Continuing to mark National Poetry Month with today’s post, I decided to address poetry specifically before eventually posting today’s poem. My new friend and fellow-blogger over at themaskedrabbitsblog posed a terrific question in her comment on my post from two days ago. (She also gave me a superb compliment − “I love your poems” − which of course is even more endearing!) I’m reproducing her comment below for your convenience in reading.
First of all, Bunny, it’s not a silly question and I appreciate your candor. (For readers who haven’t checked out Bunny’s blog, I love it! On the About page, Bunny describes herself as someone with “… a soft heart and a scratchy exterior.” Such refreshing honesty! That vulnerability runs through her posts and is conveyed via a warm and lively writing style.)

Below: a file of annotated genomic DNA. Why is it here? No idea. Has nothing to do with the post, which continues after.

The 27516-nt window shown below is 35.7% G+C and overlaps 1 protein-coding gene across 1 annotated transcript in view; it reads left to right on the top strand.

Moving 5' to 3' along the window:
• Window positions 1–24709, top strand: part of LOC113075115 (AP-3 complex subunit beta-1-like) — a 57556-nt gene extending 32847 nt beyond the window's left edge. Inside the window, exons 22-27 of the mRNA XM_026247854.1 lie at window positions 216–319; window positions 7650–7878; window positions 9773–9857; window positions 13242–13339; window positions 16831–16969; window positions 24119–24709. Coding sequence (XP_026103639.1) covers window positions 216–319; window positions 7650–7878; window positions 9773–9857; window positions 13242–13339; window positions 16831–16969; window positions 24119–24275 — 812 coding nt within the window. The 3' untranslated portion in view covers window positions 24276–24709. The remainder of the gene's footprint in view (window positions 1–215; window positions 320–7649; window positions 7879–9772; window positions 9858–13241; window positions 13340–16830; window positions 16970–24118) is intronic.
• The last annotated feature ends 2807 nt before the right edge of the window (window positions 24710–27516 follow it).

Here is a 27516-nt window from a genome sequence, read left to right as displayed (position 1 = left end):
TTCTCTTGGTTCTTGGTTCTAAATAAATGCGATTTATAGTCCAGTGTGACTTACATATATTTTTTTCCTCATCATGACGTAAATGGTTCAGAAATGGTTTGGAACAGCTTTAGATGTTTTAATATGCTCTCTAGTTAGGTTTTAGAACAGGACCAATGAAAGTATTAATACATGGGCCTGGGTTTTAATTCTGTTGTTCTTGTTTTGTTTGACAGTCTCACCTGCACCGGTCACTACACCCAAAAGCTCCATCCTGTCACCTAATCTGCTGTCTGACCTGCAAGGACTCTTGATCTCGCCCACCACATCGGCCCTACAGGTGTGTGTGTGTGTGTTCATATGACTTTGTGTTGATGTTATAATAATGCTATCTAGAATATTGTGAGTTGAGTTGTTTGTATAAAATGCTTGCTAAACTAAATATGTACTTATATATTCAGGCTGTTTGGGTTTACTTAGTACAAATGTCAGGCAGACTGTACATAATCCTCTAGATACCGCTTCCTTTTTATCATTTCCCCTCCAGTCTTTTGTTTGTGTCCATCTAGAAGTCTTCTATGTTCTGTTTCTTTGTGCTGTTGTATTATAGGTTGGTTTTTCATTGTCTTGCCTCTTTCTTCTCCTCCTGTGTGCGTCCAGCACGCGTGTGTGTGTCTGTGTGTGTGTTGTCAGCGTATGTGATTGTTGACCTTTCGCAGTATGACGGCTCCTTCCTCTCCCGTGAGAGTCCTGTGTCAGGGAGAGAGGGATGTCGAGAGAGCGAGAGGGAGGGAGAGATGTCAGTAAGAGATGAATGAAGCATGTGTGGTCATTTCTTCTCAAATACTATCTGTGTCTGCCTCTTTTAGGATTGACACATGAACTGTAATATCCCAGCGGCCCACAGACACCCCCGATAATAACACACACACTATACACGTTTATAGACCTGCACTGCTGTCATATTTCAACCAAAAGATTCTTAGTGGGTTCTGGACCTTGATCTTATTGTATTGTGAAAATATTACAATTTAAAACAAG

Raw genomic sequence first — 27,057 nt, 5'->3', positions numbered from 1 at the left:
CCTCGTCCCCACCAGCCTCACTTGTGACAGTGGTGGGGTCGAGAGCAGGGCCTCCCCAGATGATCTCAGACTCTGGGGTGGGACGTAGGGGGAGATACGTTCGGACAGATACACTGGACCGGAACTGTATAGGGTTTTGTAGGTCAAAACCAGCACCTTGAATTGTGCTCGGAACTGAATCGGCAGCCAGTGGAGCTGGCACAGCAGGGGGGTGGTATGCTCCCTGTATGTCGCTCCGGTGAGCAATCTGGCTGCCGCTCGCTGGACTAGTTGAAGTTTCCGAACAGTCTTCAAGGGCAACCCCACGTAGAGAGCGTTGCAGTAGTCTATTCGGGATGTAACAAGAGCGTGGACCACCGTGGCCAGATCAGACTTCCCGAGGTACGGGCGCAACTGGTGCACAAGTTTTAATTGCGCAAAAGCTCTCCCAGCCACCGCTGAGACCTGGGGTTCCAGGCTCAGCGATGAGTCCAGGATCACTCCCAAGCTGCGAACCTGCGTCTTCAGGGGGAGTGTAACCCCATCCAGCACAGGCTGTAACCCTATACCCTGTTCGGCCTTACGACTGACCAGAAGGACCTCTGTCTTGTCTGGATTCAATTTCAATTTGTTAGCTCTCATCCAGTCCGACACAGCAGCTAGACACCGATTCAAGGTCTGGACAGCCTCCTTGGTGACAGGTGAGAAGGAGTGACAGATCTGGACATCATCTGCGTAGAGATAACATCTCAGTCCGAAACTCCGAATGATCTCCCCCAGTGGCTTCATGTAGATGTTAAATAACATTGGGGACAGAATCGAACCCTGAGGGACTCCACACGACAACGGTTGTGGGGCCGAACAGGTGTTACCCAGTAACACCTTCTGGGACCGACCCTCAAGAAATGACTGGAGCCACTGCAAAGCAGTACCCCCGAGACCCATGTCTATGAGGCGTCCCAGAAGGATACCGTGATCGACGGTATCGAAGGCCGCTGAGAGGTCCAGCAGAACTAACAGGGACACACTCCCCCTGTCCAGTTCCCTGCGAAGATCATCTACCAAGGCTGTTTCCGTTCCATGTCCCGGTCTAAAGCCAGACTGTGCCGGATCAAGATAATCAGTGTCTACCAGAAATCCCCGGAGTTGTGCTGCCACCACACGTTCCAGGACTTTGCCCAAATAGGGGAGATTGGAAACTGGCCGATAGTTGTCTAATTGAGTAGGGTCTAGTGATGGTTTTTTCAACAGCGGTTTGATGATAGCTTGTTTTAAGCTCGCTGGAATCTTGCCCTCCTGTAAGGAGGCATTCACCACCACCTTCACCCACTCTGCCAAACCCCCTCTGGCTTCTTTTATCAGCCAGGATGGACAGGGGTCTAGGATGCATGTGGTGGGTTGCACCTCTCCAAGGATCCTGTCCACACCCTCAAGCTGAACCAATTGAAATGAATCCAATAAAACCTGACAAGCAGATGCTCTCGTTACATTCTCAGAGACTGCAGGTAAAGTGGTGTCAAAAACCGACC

Where do I start with Bunny’s question? I begin with the exact time when I first learned to write (kindergarten? first grade?). The potential to communicate and choose particular words for the most precise meaning came to me early. Once I could move from verbal to written communication, I knew I’d tapped into POWER! There was a sense, a self-evident sense, that I am a writer. (“I think, therefore I am.” from my namesake, René Descartes.) In those elementary school years, I was already writing poetry, but I didn’t (at that time) consider myself a poet, just a writer.
By the time I reached high school, I had begun my first novel. I was a junior or senior when I participated with ten or twelve classmates in a Creative Writing class. It was an unusual class for the time because we weren’t required to stay in the classroom. As long as we were working on our writing assignments, the teacher gave us freedom to write wherever we chose. I continued working on my novel and other class assignments.